A Long Haul that is very short on hu­mour

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Diary of a Wimpy Kid: The Long Haul Di­rec­tor: David Bow­ers Stars: Ali­cia Sil­ver­stone, Tom Everett Scott, Ja­son Drucker Poor Ali­cia Sil­ver­stone and Tom Everett Scott. Be­tween Clue­less and That Thing You Do! they sep­a­rately fronted two of the most charm­ing and re- watch­able come­dies of the 1990s.

Twenty-odd years later, they have been rel­e­gated to the thank­less task of play­ing dopey sub­ur­ban par­ents in Diary of a Wimpy Kid: The Long Haul, a deeply un­funny fam­ily road­trip film that fea­tures grossout jokes to ri­val the R- rated Va­ca­tion re­make.

At least they are spared hav­ing some­one vomit in their mouths. This does hap­pen to an­other char­ac­ter – and di­rec­tor David Bow­ers shows us it in slow-mo­tion. It’s not 3-D, but might as well be.

This is tech­ni­cally the fourth Wimpy Kid film based on car­toon­ist Jeff Kin­ney’s pop­u­lar books about awk­ward mid­dle schooler Greg.

The Long Haul re­boots the se­ries with a new cast, in­clud­ing Sil­ver­stone, Scott, Ja­son Drucker as Greg, an in­ter­net sen­sa­tion, and Char­lie Wright as his 16- year- old brother Ro­drick. They hop in a mini­van, with tod­dler Manny, to travel cross coun­try to a rel­a­tive’s 90th birth­day party. Not only is the Hef­fley amily stuck to­gether in a con­fined space for 47 hours but Mum has banned all their de­vices.

Greg has other things on his mind, though – how to be­come in­ter­net fa­mous. He al­ready is a vi­ral sen­sa­tion, af­ter he was filmed freak­ing out when he in­ad­ver­tently pulls a used nappy out of a ball pit.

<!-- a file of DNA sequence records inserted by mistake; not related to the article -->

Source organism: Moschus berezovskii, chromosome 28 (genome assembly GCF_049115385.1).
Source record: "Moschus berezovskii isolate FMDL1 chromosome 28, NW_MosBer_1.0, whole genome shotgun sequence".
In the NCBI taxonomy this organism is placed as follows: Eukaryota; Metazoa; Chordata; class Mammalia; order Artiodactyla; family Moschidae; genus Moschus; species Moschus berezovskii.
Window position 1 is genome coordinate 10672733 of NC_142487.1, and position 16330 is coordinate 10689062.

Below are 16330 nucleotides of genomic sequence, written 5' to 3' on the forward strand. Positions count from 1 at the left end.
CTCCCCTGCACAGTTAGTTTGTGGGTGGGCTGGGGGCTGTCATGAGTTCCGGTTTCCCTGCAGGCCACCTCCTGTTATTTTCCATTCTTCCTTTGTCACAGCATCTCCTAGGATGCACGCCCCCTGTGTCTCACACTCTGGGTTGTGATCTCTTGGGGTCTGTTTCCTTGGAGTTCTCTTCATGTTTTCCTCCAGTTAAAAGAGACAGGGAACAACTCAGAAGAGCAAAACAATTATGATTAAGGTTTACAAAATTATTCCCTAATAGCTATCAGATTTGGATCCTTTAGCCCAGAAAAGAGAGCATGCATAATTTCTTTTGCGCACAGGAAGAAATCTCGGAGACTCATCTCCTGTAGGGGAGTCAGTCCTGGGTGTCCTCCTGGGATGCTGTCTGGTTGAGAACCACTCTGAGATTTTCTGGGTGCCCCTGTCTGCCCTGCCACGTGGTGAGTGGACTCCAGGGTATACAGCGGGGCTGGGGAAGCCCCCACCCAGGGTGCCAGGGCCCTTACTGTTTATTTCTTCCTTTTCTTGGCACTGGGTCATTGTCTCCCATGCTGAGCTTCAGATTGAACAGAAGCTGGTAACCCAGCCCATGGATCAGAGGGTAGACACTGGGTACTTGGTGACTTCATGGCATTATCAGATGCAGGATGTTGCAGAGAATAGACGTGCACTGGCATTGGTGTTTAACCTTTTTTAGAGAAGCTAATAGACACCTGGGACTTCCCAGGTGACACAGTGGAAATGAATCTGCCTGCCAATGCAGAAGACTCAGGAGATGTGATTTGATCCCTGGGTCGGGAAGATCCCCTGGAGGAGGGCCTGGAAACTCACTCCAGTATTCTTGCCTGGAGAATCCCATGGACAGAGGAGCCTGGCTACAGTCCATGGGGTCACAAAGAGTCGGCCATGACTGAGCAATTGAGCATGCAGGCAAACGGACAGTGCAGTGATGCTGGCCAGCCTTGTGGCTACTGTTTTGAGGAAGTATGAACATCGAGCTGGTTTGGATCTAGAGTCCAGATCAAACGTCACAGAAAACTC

He hopes to im­prove his im­age by ap­pear­ing in a video with a PewDiePie- like gamer who will be at a con­ven­tion “two inches away” on the map from where the fam­ily is trav­el­ling to.

It’s an ap­pro­pri­ately vul­gar sub­plot for a story that seems more dis­dain­ful of the messi­ness of the fam­ily ex­pe­ri­ence than cel­e­bra­tory of it. Ac­cord­ing to this movie, nearly ev­ery­thing about fam­ily life is a dis­gust­ing, dispir­it­ing hor­ror show.

The Hef­fleys are forced to en­dure a se­ries of relentless, ever-es­ca­lat­ing in­dig­ni­ties.

It would be nice to think that Sil­ver­stone and Scott might be able to lift any film out of a ditch with their comedic tal­ents. Alas, they are stuck in neu­tral – Sil­ver­stone as an un­der­ap­pre­ci­ated Mum whose forced smiles wob­ble as though she is on the verge of a ner­vous break­down, and Scott as the in­ef­fec­tive pa­tri­arch too scared to tell his wife he hasn’t re­quested hol­i­day time for the trip.

The chil­dren, too, are end­lessly an­noy­ing and barely sym­pa­thetic. The se­ries should go back to the draw­ing board.

Lind­sey Bahr / AP

Twen­ti­eth Cen­tury Fox

Ja­son Drucker as Greg.

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